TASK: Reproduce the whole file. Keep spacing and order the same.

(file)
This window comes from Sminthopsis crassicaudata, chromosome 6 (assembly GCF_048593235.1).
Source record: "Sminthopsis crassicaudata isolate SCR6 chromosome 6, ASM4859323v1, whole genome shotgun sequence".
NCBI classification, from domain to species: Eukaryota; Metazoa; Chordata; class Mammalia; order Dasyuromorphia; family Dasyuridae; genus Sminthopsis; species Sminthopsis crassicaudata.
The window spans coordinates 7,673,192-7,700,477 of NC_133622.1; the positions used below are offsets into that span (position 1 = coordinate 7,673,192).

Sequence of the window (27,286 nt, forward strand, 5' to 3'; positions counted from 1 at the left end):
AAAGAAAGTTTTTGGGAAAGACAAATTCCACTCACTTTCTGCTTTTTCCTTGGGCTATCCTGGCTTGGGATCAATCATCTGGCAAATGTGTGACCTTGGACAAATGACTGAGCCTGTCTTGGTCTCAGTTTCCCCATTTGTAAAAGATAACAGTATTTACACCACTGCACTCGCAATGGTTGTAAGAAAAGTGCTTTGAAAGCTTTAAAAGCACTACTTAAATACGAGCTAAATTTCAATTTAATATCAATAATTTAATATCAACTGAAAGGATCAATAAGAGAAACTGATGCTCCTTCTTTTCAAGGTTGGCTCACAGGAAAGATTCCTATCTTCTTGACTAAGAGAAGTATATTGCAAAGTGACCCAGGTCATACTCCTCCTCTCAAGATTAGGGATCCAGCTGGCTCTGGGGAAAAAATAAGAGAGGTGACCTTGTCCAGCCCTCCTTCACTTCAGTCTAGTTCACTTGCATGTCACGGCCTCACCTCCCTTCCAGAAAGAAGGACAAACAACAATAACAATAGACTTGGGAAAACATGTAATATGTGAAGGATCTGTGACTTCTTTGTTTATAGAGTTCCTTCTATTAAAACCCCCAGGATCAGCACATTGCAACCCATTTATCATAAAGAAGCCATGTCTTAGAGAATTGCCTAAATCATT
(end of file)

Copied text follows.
This window comes from Sminthopsis crassicaudata, chromosome 6 (assembly GCF_048593235.1).
Source record: "Sminthopsis crassicaudata isolate SCR6 chromosome 6, ASM4859323v1, whole genome shotgun sequence".
NCBI classification, from domain to species: Eukaryota; Metazoa; Chordata; class Mammalia; order Dasyuromorphia; family Dasyuridae; genus Sminthopsis; species Sminthopsis crassicaudata.
The window spans coordinates 7,673,192-7,700,477 of NC_133622.1; the positions used below are offsets into that span (position 1 = coordinate 7,673,192).

Sequence of the window (27,286 nt, forward strand, 5' to 3'; positions counted from 1 at the left end):
AAAGAAAGTTTTTGGGAAAGACAAATTCCACTCACTTTCTGCTTTTTCCTTGGGCTATCCTGGCTTGGGATCAATCATCTGGCAAATGTGTGACCTTGGACAAATGACTGAGCCTGTCTTGGTCTCAGTTTCCCCATTTGTAAAAGATAACAGTATTTACACCACTGCACTCGCAATGGTTGTAAGAAAAGTGCTTTGAAAGCTTTAAAAGCACTACTTAAATACGAGCTAAATTTCAATTTAATATCAATAATTTAATATCAACTGAAAGGATCAATAAGAGAAACTGATGCTCCTTCTTTTCAAGGTTGGCTCACAGGAAAGATTCCTATCTTCTTGACTAAGAGAAGTATATTGCAAAGTGACCCAGGTCATACTCCTCCTCTCAAGATTAGGGATCCAGCTGGCTCTGGGGAAAAAATAAGAGAGGTGACCTTGTCCAGCCCTCCTTCACTTCAGTCTAGTTCACTTGCATGTCACGGCCTCACCTCCCTTCCAGAAAGAAGGACAAACAACAATAACAATAGACTTGGGAAAACATGTAATATGTGAAGGATCTGTGACTTCTTTGTTTATAGAGTTCCTTCTATTAAAACCCCCAGGATCAGCACATTGCAACCCATTTATCATAAAGAAGCCATGTCTTAGAGAATTGCCTAAATCATT